Bird scooters have arrived in St. Charles, but Lindenwood officials are asking the scooter company to keep them off-campus

Bird+Scooters+parked+on+the+public+easement+outside+Lindenwood+Housing+on+Droste+Road.

Mia Tebbe

Bird Scooters parked on the public easement outside Lindenwood Housing on Droste Road.

Mia Tebbe, Social Media Editor

Bird scooters, a sharable transportation service in which riders use a mobile app to rent electric scooters, have turned up at Lindenwood.

Bird scooters are located in over 100 cities and on multiple universities.  The scooters have raised a variety of concerns from Lindenwood officials, as they are not permitted on campus.

“A primary concern is the general liability associated with allowing Bird scooters to operate on-campus property,” Ryan Anderson, director of Public Safety and Security, said in an email. “The University does not have insurance coverage related to Bird scooters on any campus property.”

The scooters are currently “nested” on the public easement from the sidewalk to the curb around campus. This means every evening the scooters are returned to these locations by Bird employees. The University is working to have the nesting area changed.

“We are encouraging the Bird scooter company to ‘nest’ off-campus on public property and geo-fence our campus boundaries to not allow scooters to be operable on-campus,” Anderson said.

Public Safety will inform riders on campus and ask them to leave campus property. So far Lindenwood has not taken any extra measures to inform students and community members of these restrictions.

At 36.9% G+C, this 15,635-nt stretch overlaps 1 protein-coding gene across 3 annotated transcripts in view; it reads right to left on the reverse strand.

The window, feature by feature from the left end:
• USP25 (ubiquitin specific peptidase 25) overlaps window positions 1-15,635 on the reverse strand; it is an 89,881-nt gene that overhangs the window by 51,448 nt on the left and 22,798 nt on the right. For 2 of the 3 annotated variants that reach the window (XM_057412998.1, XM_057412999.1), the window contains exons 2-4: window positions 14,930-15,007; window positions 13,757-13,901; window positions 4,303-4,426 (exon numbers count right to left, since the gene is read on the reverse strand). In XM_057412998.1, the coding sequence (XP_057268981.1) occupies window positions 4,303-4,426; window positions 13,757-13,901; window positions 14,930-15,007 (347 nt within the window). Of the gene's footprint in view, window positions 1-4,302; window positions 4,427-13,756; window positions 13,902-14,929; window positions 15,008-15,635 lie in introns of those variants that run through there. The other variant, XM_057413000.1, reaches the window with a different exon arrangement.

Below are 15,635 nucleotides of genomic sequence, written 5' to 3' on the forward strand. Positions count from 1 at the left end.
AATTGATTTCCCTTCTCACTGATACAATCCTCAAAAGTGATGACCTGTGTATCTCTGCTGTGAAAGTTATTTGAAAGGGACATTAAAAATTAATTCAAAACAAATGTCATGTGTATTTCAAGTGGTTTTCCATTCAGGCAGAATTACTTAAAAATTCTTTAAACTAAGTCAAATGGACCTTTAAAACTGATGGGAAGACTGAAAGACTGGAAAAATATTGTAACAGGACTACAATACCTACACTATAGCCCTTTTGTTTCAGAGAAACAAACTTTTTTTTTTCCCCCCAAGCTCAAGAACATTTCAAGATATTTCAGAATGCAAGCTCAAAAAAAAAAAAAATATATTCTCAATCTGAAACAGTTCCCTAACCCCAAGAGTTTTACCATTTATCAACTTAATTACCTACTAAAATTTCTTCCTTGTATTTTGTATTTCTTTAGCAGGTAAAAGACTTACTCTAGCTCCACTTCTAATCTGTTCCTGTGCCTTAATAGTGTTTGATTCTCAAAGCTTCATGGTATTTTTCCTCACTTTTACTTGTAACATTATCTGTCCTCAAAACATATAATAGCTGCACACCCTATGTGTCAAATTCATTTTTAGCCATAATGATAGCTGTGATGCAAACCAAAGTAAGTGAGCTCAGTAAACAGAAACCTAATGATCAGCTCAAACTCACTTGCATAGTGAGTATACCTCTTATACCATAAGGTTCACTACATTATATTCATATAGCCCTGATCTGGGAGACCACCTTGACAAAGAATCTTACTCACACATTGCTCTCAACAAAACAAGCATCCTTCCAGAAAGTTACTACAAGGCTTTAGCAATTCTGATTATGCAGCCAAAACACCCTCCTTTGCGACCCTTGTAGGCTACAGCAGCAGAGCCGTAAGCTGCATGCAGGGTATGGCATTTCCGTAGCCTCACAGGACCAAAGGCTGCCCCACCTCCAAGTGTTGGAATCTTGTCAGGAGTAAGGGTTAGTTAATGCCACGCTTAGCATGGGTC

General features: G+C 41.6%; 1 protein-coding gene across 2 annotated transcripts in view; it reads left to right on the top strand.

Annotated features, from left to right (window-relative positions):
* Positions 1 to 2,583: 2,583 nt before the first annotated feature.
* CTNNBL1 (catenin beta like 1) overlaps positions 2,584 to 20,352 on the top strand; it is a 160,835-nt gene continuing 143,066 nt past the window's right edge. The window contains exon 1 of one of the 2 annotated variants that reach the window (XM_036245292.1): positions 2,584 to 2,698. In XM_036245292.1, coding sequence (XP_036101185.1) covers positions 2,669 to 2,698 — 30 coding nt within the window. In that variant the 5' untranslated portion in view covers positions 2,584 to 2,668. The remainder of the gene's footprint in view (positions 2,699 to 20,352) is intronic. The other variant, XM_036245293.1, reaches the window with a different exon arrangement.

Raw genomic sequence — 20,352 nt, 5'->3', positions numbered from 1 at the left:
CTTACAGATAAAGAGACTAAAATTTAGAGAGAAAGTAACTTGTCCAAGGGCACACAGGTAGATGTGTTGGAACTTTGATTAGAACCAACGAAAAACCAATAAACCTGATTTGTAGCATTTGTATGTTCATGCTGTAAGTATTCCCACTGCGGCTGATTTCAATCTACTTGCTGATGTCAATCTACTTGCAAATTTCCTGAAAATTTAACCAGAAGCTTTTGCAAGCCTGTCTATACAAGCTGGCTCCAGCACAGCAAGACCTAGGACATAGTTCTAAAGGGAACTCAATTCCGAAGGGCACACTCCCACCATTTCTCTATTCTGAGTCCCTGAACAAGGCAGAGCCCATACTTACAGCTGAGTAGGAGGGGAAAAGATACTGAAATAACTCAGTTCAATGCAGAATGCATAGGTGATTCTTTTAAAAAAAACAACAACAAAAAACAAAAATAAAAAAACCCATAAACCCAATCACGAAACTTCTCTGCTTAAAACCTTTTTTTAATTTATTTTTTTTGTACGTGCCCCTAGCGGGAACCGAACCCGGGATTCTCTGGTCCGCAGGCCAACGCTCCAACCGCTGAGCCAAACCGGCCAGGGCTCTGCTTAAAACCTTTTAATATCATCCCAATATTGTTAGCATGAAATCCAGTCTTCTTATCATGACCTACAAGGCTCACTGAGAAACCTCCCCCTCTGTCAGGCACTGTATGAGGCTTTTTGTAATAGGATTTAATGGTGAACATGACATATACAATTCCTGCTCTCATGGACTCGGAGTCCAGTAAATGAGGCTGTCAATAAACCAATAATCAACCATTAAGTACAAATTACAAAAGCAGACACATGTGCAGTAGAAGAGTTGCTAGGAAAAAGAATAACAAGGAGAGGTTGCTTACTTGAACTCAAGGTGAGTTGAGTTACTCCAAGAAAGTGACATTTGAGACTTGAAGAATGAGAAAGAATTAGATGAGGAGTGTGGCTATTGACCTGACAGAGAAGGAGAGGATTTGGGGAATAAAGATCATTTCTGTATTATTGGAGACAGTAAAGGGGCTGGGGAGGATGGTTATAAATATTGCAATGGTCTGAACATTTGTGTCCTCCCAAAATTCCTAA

Bird Scooter parked on Lindenwood Campus outside the Student Athlete Center. (Mia Tebbe)

Senior Selena Tuilaepa said she was not aware the scooters were not permitted on campus until stopped by Public Safety.

“I was very irritable about the whole situation because we’re literally harming no one,” Tuilaepa said.

Tuilaepa also said that Bird scooters should be allowed on campus.

“If these were around my freshman year it would’ve saved me the hassle in having to ask friends or upperclassmen for a ride to somewhere as simple as Walmart,” Tuilaepa said. “With the freshman being in the quad now, I feel like they for sure would benefit from a boost up that notorious Spellmann hill heading to class, or anywhere really.”

To operate Bird scooters, users must first locate a scooter. From there, users scan a QR code that is located on the scooter. Once the code is scanned, it will direct users to download the Bird app or open up the scooter in the app.

QR code and scanned QR from Bird scooter. (Mia Tebbe)

The app will then prompt riders to add a balance to their ride, agree to the Rental Agreement, sign a Waiver of Liability and Release, and then give riding instructions.

All riders must wear a helmet and rides cost $1 to start and $0.39 per minute plus tax, according to the Bird app.

“They’re fairly easy to operate,” Tuilaepa said. “The app helps with most of the confusion that may arise.”

Bird scooter “How to Ride” instructions that are shown within the Bird app after scooter has been activated. Photo from Bird App.